Currently, voting shares of large Schedule I banks must be widely held, subject to rules that restrict the control
of any individual or group and non-NAFTA (North American Free Trade Agreement) shareholders to no more
than 20 per cent. In contrast, a single shareholder, including a company, can control a medium-sized bank
(shareholder equity of less than $5 billion) by owning up to 65% of the voting shares, provided that the
remaining shares remain publicly traded. A small bank (shareholder equity of less than $1 billion) can be owned
by one individual or organization.
Schedule I Chartered Banks

Schedule I banks are the giants of Canada’s capital market. There are 23 Schedule I banks, with six (RBC Royal
Bank, CIBC, BMO Bank of Montreal, Scotiabank, TD Bank Financial Group and National Bank of Canada) far
out-distancing the asset size of other Canadian-owned banks and most other non-bank financial institutions.

The major banks have achieved their present asset size largely by establishing a network of more than 9,000
retail branches throughout Canada, augmented in recent years with over 50,000 automated banking machines
(ABMs), thus attracting and centralizing the savings of Canadians. They have also become major participants in
the international banking scene. Most Schedule I banks are expanding their international operations through
acquisitions of, or investments in, U.S. and other international financial institutions.

While traditional banking such as retail, commercial and corporate banking services still exist, banks today
provide a variety of services through investment dealer, insurance, mortgage, trust, mutual fund and
international subsidiaries. In addition, banks have expanded their core services to respond to the increasing
demand for wealth management services. Canadian banks offer consumer and commercial banking products
and services, including mortgages and loans, bank accounts and investments. Banks also offer financial
planning, cash management and wealth management services, some directly and some through subsidiaries.

Wealth management products and services, including mutual funds and financial planning services, have been a
growing part of banking business in recent years, as demographics in Canada provide record numbers of
investors as potential clients. Banks have become more dominant players in this field.

Services such as investment dealer activities, discount brokerage accounts, and the sale of insurance products
are handled by subsidiaries within the banking group. While banks are permitted under current legislation to
take part in diverse sectors of the financial services industry, there are controls on how they do so and on the
sharing of customer information between subsidiaries. The controls that inhibit information sharing between
various businesses and business units are commonly known as “Chinese walls.”

Example: A bank may offer chequing accounts and mortgages through a local branch. If a customer wants a
discount brokerage account, the customer would be directed to deal with the investment dealer subsidiary and
would receive all further related correspondence from that subsidiary. The bank branch would not have access
to information about the customer’s brokerage account or trades, and the investment dealer subsidiary would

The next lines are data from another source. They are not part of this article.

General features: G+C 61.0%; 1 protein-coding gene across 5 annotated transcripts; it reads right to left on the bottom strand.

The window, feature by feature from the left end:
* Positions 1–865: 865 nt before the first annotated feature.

not have access to the customer’s bank account or loan balances. In this way, the operations of different
businesses within the same banking group are kept quite separate.

A major activity of the banks is to loan funds to businesses and consumers at interest rates higher than the rates
they must pay in interest on deposits and other borrowings. The spread between the two sets of interest rates
covers the banks’ operating costs (rent, salaries, administration, appropriations for loan losses, etc.), as well as
providing a margin for the banks’ profits.

Schedule II and Schedule III Banks

Schedule II banks are incorporated and operate in Canada as federally regulated foreign bank subsidiaries.
These banks may accept deposits, which may be eligible for deposit insurance provided by the Canada Deposit
and Insurance Corporation (CDIC) and may engage in all types of business permitted to a Schedule I bank.

Schedule II banks, in practice, derive their greatest share of revenue from retail banking and electronic financial
services. Examples of Schedule II banks in Canada include the AMEX Bank of Canada, Citibank Canada, and
BNP Paribas (Canada).

Schedule III banks are federally regulated foreign bank branches of foreign institutions that have been
authorized under the Bank Act to do banking business in Canada. Schedule III banks, in practice; tend to focus
on corporate and institutional finance and investment banking. Examples of Schedule III banks in Canada
include HSBC Bank USA, Comerica Bank and The Bank of New York Mellon.

By allowing foreign banks to operate in Canada, the government has facilitated the expansion in the operations
of Canadian-owned Schedule I banks abroad. The presence of foreign-owned banks in Canada also provides a
conduit for investment of foreign capital in Canada as well as providing Canadian corporate borrowers with
alternative sources of borrowed funds.



Trust and Loan Companies

Trust companies offer a broad range of financial services, which in many cases overlap services provided by the
chartered banks. For example:
- Accept savings
- Issue term deposits
- Make personal and mortgage loans
- Sell RRSPs and other tax-deferred plans.

However, trust companies are the only corporations in Canada authorized to engage in a trust business (i.e., to
act as a trustee in charge of corporate or individual assets such as property, stocks and bonds). They also offer
estate planning and asset management.

Credit Unions and Caisses Populaires

Early in the 1900s, many individual savers and borrowers felt that chartered banks were too profit oriented. This
led to the establishment of many co-operative, member-owned credit unions in English-speaking communities
in Canada (predominantly in Ontario, Saskatchewan and British Columbia), and the parallel caisses populaires